Waigo: Women’s contribution to arts has predominately been as the subject during creation

Mon pi Mon was very excited to hear about the female visual arts exhibition Aphra Arts Organisation was putting together as part of Uganda’s 54th Independence anniversary. The pop-up exhibition will feature the Future Female Visual Artists (Kampala) collective of female visual artists age 19-24 years old, who are based in Uganda. In celebration of Ugandan Independence Asiimwe Caroline, Guma Ruth, Nalungo Sharifah, Namutosi Martha and Piloya Irene will be showing new works and others in progress at 32º East, Ugandan Arts Trust in Kansanga on Oct 7th.

We sought out Artistic Director and Founder, Yvonne Waigo, and asked her some questions:

Mon pi Mon: What can we expect from the exhibition?
Yvonne Waigo: The exhibition will be a visual expression of the artists admiration for some of the women who have helped Uganda into development.

MpM: In your expert opinion, what is the women’s contribution been to the arts field in Uganda?
YW: In Uganda, women’s contribution to arts has predominately been as the subject during creation, which is done by the male. These visual creations have mostly been how men view women, their position in society and the male’s fantasies of women.

I wanted to achieve three things with this exhibition:
1: Acknowledge and celebrate women’s role in the development of Uganda
2: Give female artists a platform to work
3: Encourage female to gain knowledge on other women’s contribution to society and their field, and thus build identification with them and each other.

MpM: Recently at an event, someone showed they called the iconic images of/from Uganda over the last 30 years. None of them were featured women, or children. Is this kind of invisibility a problem in visual arts? How do we deal with it?
YW: Yes, this problem is very prevalent in the arts. I think the main reason for this issue in the arts within East Africa is down to a lack of commitment from established organisations to contribute to change. There is some acknowledgment of the issue but no action.
Organisations want to contribute and even drive the conversation about the lack of visibility and opportunities for women in the arts, but they don’t want to make a stand and contribute to changing the level of female participation by committing to creating opportunities for them.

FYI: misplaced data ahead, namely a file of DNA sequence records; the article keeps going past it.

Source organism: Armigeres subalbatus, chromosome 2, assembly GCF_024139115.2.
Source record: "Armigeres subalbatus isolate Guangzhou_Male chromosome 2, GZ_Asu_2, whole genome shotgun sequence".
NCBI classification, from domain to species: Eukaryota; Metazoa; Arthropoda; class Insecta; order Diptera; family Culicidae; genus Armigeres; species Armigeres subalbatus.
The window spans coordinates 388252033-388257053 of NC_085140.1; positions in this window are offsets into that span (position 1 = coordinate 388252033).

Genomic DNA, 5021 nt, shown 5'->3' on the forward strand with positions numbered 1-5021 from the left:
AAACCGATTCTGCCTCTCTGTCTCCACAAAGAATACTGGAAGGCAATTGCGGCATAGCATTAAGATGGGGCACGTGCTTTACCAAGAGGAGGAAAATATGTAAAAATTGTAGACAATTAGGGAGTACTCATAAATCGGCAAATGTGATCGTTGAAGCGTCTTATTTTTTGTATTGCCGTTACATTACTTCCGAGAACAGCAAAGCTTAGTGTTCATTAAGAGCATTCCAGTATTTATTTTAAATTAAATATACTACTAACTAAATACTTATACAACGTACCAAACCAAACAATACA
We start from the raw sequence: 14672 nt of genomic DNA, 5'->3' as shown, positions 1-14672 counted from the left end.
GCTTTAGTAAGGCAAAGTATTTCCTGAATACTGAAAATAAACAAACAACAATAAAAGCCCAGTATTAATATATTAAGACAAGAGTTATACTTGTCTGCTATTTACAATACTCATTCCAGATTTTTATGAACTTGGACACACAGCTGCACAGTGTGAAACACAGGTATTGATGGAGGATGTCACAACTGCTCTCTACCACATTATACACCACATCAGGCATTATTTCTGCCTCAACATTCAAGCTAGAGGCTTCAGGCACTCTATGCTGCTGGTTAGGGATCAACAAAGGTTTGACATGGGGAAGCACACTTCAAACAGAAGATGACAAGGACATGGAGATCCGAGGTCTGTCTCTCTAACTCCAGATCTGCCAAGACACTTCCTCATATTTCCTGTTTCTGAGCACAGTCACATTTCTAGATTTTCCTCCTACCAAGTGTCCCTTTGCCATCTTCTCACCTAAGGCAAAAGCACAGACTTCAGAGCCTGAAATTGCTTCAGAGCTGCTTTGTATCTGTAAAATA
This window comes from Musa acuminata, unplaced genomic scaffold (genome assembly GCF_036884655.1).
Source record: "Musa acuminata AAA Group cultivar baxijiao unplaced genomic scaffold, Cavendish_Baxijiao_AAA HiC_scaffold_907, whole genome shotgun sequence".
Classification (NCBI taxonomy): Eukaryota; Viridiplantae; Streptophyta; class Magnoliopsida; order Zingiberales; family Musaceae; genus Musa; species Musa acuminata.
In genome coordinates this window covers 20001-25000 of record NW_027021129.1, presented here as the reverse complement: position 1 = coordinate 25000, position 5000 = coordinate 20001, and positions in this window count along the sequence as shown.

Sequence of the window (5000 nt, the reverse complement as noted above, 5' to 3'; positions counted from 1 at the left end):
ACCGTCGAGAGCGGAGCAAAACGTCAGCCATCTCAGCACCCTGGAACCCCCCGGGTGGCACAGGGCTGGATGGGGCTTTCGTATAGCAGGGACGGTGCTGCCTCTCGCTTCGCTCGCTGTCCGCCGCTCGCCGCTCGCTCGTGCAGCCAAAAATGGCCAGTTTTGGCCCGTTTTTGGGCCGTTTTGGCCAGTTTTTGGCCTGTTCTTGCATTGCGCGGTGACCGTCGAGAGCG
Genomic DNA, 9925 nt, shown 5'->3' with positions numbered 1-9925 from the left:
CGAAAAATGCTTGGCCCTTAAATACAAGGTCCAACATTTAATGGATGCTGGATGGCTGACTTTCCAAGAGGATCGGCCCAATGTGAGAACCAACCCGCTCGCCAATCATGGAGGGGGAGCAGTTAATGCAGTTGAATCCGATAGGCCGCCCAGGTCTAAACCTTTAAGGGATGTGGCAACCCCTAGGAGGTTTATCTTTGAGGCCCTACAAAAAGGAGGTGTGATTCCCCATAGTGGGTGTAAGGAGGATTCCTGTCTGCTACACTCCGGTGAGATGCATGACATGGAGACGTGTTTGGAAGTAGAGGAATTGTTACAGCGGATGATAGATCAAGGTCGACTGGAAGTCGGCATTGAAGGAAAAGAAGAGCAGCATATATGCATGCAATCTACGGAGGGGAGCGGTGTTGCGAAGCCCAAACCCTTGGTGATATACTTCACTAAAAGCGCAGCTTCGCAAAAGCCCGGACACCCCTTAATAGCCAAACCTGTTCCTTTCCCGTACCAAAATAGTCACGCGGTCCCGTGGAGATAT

aphra-arts

MpM: How did you find all of these women that you are showcasing for the exhibition? Was it easy? And, what were the criteria for inclusion in the exhibition?
YW: The women participating in the exhibition are part of the Future Female Visual Artists Collective. I have been working with Uganda Christian University for about two months now, to identify 3rd year graduates who want opportunities. I have been engaging with them through their final assessment period and we have developed a relationship. It has not been an easy process but Eria Sane has been instrumental in encouraging the female artists to connect with me. And I am now creating opportunities for them to participate in.

MpM: Do we know what the gender gap is for women in visual arts? What percentage holds solo exhibitions? What percentage are curators?
What kind of issues/stories have you heard from practicing artists that are gender-centric?
YW: Statistic-wise there is very little information collated. Which is one of the challenges Aphra Arts Org is facing but we are committed (as we grow) to gain more statistical data in order to feed factual information to the industry. I’m sure there are many female visual artists practicing but in terms of developmental opportunities, the ones I can name who are receiving them are Stacey Gillian (artist), Sheila Nakitende (artist), Esther Ruth Mbabazi (photographer), Charity Atukunda (artist), Immaculate Mali (artist), Violet Nantume (artist and curator), Robinah Nsubuga (curator) and myself Yvonne Waigo (Artistic Director/Producer). These ladies have worked hard but no new female artists are receiving opportunities to join them in presenting their talents.

I feel like the arts scene is comfortable with having a limited number of women because they would be challenged if participation was 50/50.

female-artists

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